HISTORY OF THE LIBERATION OF DACHAU, a Personal Reflection
On April 29, 1945, 75 years ago, toward the end of World War II, the Allies captured and liberated Dachau. My father, Staff Sergeant John Petro, was one of the liberators. It was one of the few stories from The War that my father told me in full.
Three divisions were recognized as “liberators” of Dachau, who had arrived on the first day. Many came through after that. Each of the three has a plaque along the walls of the Jorhaus, the gatehouse entrance to the camp. As I concluded my modern visit to Dachau and stood there in front of the plaque for his division, the Rainbow Division, I wept.
Dachau had been the first “concentration camp,” established in March 1933 near Munich, Germany. During its 12 years of operation, over 200,000 prisoners entered its gates. At first, Dachau held only political prisoners, but over time, more groups were imprisoned there. Unlike the later camp Auschwitz, it was not a “death camp” but instead was a work camp for slave labor, initially at a munition factory.
Nevertheless, 32,000 died at Dachau from starvation, maltreatment, and disease. Half of that number died in the last five months of the war as prisoners were moved from outlying concentration camps to more central ones like Dachau. By the time of the liberation, 200 prisoners a day were dying. And these counts include only the documented deaths.
After the liberation, General Eisenhower reported,
“Our forces liberated and mopped up the infamous concentration camp at Dachau. Approximately 32,000 prisoners were liberated; 300 SS camp guards were quickly neutralized.”
Indeed, the month after it was liberated, over 4,500 prisoners died of disease, especially from an epidemic of typhus.
Dachau was the prototype, the first of its kind, and the SS had a training camp next door. They first trained at Dachau and then went to work at one of the 3,000 Nazi concentration camps across Europe.
My father’s story was featured on HBO‘s website when they initially promoted their miniseries “Band of Brothers” for Episode 9 “Why We Fight” on the liberation of one of Dachau’s 123 sub-camps. I’ve received hundreds of emails from those who read it, asking me if my father knew their father or grandfather who was there.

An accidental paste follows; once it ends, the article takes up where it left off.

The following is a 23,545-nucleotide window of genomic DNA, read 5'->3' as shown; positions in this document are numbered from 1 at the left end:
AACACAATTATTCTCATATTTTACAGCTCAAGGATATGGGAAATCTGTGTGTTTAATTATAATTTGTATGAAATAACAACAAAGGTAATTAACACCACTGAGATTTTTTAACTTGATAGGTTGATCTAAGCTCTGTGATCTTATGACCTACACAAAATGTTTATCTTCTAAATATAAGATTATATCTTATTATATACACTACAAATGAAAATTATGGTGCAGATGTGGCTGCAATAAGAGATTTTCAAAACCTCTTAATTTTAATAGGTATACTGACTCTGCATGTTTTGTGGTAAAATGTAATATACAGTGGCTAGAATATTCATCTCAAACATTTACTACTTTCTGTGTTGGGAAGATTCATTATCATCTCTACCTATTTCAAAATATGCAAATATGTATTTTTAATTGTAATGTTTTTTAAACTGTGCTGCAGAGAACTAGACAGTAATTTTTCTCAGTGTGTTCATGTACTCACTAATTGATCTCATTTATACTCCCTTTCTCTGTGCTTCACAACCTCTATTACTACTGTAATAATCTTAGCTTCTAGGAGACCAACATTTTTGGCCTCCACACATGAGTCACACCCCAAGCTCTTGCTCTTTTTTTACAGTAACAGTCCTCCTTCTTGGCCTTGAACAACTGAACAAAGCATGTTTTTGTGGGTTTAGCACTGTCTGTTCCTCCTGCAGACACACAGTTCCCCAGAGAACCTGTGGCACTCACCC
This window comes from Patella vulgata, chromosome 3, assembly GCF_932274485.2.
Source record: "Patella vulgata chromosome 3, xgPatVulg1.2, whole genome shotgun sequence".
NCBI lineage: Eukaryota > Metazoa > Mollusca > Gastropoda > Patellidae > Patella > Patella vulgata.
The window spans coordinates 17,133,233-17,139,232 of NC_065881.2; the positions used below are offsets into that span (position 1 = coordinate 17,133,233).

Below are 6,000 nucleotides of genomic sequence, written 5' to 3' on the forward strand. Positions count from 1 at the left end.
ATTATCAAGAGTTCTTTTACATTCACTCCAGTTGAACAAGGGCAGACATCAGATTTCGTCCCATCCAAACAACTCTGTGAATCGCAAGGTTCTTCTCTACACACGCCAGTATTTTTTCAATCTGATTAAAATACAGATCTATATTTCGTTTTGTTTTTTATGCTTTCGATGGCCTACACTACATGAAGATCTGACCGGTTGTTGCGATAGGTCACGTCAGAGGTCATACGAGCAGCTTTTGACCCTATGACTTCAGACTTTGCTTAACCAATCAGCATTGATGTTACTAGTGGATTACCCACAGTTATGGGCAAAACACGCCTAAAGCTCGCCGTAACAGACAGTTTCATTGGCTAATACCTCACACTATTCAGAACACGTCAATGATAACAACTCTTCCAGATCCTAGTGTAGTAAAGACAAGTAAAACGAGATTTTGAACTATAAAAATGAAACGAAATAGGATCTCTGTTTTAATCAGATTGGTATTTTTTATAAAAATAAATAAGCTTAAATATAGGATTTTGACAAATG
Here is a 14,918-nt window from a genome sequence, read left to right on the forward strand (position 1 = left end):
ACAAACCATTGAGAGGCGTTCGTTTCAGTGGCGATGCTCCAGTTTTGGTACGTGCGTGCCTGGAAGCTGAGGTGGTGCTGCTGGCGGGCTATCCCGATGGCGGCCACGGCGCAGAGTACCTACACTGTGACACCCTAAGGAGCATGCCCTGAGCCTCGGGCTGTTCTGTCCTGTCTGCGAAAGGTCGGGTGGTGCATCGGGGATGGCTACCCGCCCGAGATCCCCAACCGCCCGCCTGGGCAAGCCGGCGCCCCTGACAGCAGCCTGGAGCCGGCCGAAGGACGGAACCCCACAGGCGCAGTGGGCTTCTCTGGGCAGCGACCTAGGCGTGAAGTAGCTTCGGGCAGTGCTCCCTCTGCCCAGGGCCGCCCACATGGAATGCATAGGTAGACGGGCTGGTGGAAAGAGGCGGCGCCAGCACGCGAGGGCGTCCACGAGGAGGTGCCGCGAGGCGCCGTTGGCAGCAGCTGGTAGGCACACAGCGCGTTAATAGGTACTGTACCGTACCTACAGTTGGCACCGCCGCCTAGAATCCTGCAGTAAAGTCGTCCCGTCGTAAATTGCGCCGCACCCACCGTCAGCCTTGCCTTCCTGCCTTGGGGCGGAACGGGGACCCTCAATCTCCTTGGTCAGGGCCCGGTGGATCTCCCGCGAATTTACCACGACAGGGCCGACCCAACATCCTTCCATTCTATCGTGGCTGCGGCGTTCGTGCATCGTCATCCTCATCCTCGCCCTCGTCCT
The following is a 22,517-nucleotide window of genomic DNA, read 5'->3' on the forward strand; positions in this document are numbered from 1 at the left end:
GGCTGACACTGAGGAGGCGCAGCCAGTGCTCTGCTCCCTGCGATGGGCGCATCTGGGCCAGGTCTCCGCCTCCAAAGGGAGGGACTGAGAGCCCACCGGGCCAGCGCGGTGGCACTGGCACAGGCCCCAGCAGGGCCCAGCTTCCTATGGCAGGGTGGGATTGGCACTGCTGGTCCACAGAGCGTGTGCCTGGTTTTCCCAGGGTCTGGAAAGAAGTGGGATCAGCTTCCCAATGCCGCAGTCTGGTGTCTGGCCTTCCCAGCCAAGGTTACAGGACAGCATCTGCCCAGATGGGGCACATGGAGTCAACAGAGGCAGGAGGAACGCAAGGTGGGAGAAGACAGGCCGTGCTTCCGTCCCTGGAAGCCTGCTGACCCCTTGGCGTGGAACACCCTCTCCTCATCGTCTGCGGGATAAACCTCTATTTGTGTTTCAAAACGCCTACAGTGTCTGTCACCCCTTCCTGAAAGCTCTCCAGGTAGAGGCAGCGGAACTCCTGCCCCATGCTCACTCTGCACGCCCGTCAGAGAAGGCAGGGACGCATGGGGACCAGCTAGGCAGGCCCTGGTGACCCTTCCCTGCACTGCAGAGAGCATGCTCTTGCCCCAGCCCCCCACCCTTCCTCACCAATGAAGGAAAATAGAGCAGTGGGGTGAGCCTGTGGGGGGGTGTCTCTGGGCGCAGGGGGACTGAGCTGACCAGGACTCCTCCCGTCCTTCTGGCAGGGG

You can read his full story at https://www.billpetro.com/johnpetro
A Modern Visit to Dachau
When I visited Dachau almost two decades ago, I mentioned to the tour guides who worked in various sections of the museum that my father had been among the liberators. Every one of them asked me the same question: “Do you have pictures?”
I pointed them to the website above and the pictures my father brought back. There had been over 60,000 visitors to the site. I used to get phone calls from old soldiers who served with him, one who told me how he took leave with my father in Paris, fought next to him in Operation Northwind, marched with him into Dachau, and was with him in Austria at the end of the War. But I don’t get those calls anymore. Each day 350 of these WWII veterans die. Fewer than 400,000 remain today of the 16 million Americans who served then.
These were, for the most part, men barely older than boys who had taken up the charge, and went overseas to fight a totalitarian regime that would have snuffed out the light of freedom across Europe. Except for their effort, that darkness almost happened. And for that, we rightly call them heroes.
My father wouldn’t have said that. At the end of the War, during the cleanup, he was in Austria in charge of three P.O.W., or what today we call Displaced Persons Camps. He was offered a field promotion. But he turned it down. I asked him why; he had earned it. His answer was:
“I’d had enough, I wanted to go home.”
During my visit to Dachau, I stood before a memorial featuring five of the languages of the prisoners. Over the English version a visitor that day had placed a white rose, in respect:
Lest we forget.
Bill Petro, son of John Petro